The Boxer Protocol of September 7th, 1901 ended the uprising and provided for severe punishments, including an indemnity of 67 million pounds.

The Qing Dynasty was greatly weakened, and was eventually overthrown by the 1911 revolution, which led to the establishment of the Chinese Republic.

the boxer rebellion continued1
The Boxer “Rebellion” continued

Origins of the Boxers:

The Society of Righteous and Harmonious Fists (simplified Chinese: 义和团; traditional Chinese: 義和團; pinyin: Yìhétuán), known by foreigners as the Boxers, was a secret society founded in Shandong, located in the North province of China.

Westerners came to call well-trained, athletic young men "Boxers" due to the martial arts and calisthenics they practiced. Despite the obvious differences between Wushu and Western pugilistic boxing, the training for unarmed combat took on the same name to the Europeans.

The Boxers believed that they could, through training, diet, martial arts, and prayer, perform extraordinary feats, such as flight, and could become immune to swords and bullets. Further, they popularly claimed that millions of "spirit soldiers" would descend from the heavens and assist them in purifying China from foreign influences.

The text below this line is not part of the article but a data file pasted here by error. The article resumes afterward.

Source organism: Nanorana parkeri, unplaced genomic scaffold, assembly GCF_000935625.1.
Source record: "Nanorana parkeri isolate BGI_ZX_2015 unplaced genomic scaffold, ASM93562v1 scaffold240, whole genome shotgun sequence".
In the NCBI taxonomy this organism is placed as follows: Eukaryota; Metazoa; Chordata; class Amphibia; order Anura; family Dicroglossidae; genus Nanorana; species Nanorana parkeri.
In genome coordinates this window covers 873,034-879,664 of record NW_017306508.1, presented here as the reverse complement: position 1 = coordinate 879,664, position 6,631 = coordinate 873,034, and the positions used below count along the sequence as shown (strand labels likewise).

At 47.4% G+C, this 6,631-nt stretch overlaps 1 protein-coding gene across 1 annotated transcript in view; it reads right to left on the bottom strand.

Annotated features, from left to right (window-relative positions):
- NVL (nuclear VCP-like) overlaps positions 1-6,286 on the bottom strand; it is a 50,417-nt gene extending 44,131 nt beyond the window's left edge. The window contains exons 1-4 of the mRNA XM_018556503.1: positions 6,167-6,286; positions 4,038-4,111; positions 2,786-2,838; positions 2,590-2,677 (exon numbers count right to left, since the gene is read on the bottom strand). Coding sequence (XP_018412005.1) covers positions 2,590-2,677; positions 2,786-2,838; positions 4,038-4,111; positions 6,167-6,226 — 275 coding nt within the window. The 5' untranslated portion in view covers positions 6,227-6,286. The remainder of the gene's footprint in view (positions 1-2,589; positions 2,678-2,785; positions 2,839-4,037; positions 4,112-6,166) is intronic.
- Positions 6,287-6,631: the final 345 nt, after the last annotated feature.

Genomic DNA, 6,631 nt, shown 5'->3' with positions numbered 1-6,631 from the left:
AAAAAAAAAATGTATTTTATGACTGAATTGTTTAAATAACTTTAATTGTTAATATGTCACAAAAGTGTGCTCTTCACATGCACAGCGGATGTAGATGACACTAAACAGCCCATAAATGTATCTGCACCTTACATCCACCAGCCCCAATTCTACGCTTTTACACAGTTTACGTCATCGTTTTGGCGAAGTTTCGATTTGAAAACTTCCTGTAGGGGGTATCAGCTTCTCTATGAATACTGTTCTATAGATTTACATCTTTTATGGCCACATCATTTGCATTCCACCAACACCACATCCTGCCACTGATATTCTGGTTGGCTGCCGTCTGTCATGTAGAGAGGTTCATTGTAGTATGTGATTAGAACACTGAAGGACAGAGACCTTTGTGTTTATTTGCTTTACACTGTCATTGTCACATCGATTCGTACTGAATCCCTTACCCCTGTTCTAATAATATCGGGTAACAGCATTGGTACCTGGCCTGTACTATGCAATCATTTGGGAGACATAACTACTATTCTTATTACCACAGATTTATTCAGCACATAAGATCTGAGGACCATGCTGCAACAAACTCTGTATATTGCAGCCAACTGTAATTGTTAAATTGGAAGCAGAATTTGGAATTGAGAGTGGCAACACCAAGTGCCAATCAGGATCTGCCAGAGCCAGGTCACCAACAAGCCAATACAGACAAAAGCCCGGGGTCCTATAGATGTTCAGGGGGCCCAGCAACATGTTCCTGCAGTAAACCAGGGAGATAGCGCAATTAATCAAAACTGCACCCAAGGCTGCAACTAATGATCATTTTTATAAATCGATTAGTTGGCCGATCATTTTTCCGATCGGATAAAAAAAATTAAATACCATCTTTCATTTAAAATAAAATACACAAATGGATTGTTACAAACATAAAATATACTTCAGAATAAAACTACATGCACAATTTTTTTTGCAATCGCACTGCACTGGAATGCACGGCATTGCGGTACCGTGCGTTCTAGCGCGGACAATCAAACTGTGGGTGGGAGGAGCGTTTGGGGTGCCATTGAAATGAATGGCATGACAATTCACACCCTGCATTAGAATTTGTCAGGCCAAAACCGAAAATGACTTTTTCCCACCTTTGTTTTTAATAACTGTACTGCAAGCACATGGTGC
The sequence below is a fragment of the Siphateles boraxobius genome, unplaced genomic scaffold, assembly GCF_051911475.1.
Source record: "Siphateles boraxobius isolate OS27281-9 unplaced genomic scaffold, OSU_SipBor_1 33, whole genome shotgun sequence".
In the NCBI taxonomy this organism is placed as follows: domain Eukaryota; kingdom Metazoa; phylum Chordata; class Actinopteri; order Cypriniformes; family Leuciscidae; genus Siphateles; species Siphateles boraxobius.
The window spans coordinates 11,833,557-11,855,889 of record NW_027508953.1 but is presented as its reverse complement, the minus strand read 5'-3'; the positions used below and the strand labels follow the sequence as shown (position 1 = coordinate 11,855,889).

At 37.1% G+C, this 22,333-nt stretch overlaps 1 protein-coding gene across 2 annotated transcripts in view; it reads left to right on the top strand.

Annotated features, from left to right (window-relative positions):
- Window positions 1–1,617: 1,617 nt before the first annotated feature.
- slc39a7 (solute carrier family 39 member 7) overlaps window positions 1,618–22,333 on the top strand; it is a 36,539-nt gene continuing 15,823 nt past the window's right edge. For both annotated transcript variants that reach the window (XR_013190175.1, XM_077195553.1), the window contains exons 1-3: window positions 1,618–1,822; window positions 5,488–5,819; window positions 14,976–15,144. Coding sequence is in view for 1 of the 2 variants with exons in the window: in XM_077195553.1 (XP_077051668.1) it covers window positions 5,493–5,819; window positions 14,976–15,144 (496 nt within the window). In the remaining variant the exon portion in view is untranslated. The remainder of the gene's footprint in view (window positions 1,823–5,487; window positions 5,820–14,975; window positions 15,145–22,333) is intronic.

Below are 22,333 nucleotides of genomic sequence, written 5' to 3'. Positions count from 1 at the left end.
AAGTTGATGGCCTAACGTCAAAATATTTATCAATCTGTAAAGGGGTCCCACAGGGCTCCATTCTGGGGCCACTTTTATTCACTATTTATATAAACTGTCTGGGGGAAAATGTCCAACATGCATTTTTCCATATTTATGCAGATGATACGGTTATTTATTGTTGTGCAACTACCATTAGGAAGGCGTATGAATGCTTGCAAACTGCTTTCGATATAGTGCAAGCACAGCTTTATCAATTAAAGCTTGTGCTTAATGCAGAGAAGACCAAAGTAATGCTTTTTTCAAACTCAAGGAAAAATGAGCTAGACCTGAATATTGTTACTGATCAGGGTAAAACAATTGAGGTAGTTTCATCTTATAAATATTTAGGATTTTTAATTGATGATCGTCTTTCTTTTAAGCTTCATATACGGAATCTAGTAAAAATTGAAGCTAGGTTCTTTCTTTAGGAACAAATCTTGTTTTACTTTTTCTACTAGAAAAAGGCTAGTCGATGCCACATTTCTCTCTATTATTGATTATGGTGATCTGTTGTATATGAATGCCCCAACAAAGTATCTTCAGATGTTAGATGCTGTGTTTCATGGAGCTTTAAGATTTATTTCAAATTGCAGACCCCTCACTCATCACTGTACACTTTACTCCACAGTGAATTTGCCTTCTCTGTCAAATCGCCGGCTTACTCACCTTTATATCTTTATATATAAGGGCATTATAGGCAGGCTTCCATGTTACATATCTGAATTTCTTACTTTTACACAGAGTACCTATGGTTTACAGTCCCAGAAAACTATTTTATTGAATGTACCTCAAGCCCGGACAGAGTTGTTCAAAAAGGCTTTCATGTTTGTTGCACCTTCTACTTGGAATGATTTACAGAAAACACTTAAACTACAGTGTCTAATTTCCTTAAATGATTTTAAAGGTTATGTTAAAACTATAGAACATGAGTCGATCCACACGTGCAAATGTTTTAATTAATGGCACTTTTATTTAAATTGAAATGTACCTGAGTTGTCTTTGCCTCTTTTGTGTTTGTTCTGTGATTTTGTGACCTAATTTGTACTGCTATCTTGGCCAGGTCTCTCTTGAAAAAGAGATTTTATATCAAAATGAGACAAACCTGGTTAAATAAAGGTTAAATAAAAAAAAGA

Boxers recruited local farmers and other workers made desperate by disastrous floods and focused blame on both Christian missionaries and Chinese Christians.

Some Chinese Christians were recent converts and some had been born into the faith, but missionaries secured special protection for them using the shelter of Extraterritoriality [extraterritoriality is the exemption from the jurisdiction of local laws = “diplomatic immunity”].

Aggression toward missionaries and Christians gained the attention of foreign (mainly European) governments.

the boxer rebellion continued2
The Boxer “Rebellion” continued